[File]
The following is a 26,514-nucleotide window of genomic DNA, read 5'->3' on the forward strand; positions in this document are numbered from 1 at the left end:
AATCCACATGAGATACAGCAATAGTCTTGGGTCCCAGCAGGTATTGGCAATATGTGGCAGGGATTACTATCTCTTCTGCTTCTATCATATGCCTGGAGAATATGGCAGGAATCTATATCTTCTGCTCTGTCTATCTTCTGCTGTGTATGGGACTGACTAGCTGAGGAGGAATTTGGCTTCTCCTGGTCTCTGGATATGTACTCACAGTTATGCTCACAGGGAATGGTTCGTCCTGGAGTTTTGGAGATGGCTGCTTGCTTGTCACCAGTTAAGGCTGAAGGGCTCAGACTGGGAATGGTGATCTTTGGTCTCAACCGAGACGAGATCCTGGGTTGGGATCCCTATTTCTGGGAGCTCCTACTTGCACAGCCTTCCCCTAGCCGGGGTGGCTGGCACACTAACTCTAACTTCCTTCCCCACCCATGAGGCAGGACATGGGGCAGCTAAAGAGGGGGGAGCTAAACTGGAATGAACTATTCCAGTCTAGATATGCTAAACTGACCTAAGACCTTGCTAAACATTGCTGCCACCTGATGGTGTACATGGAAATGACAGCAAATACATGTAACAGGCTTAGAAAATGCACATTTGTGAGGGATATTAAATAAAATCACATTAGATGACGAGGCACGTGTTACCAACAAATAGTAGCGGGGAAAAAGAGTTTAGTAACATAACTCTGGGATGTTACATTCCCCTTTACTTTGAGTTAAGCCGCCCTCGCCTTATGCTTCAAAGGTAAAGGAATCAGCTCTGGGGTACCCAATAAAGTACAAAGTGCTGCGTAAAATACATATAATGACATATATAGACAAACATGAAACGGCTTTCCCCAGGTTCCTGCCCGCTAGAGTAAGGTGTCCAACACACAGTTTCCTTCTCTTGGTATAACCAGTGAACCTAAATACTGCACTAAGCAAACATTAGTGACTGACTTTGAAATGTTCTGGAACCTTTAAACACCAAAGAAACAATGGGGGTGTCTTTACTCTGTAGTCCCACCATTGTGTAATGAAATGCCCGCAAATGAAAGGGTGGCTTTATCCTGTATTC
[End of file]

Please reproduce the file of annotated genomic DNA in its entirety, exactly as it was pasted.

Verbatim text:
The following is a 26,514-nucleotide window of genomic DNA, read 5'->3' on the forward strand; positions in this document are numbered from 1 at the left end:
AATCCACATGAGATACAGCAATAGTCTTGGGTCCCAGCAGGTATTGGCAATATGTGGCAGGGATTACTATCTCTTCTGCTTCTATCATATGCCTGGAGAATATGGCAGGAATCTATATCTTCTGCTCTGTCTATCTTCTGCTGTGTATGGGACTGACTAGCTGAGGAGGAATTTGGCTTCTCCTGGTCTCTGGATATGTACTCACAGTTATGCTCACAGGGAATGGTTCGTCCTGGAGTTTTGGAGATGGCTGCTTGCTTGTCACCAGTTAAGGCTGAAGGGCTCAGACTGGGAATGGTGATCTTTGGTCTCAACCGAGACGAGATCCTGGGTTGGGATCCCTATTTCTGGGAGCTCCTACTTGCACAGCCTTCCCCTAGCCGGGGTGGCTGGCACACTAACTCTAACTTCCTTCCCCACCCATGAGGCAGGACATGGGGCAGCTAAAGAGGGGGGAGCTAAACTGGAATGAACTATTCCAGTCTAGATATGCTAAACTGACCTAAGACCTTGCTAAACATTGCTGCCACCTGATGGTGTACATGGAAATGACAGCAAATACATGTAACAGGCTTAGAAAATGCACATTTGTGAGGGATATTAAATAAAATCACATTAGATGACGAGGCACGTGTTACCAACAAATAGTAGCGGGGAAAAAGAGTTTAGTAACATAACTCTGGGATGTTACATTCCCCTTTACTTTGAGTTAAGCCGCCCTCGCCTTATGCTTCAAAGGTAAAGGAATCAGCTCTGGGGTACCCAATAAAGTACAAAGTGCTGCGTAAAATACATATAATGACATATATAGACAAACATGAAACGGCTTTCCCCAGGTTCCTGCCCGCTAGAGTAAGGTGTCCAACACACAGTTTCCTTCTCTTGGTATAACCAGTGAACCTAAATACTGCACTAAGCAAACATTAGTGACTGACTTTGAAATGTTCTGGAACCTTTAAACACCAAAGAAACAATGGGGGTGTCTTTACTCTGTAGTCCCACCATTGTGTAATGAAATGCCCGCAAATGAAAGGGTGGCTTTATCCTGTATTC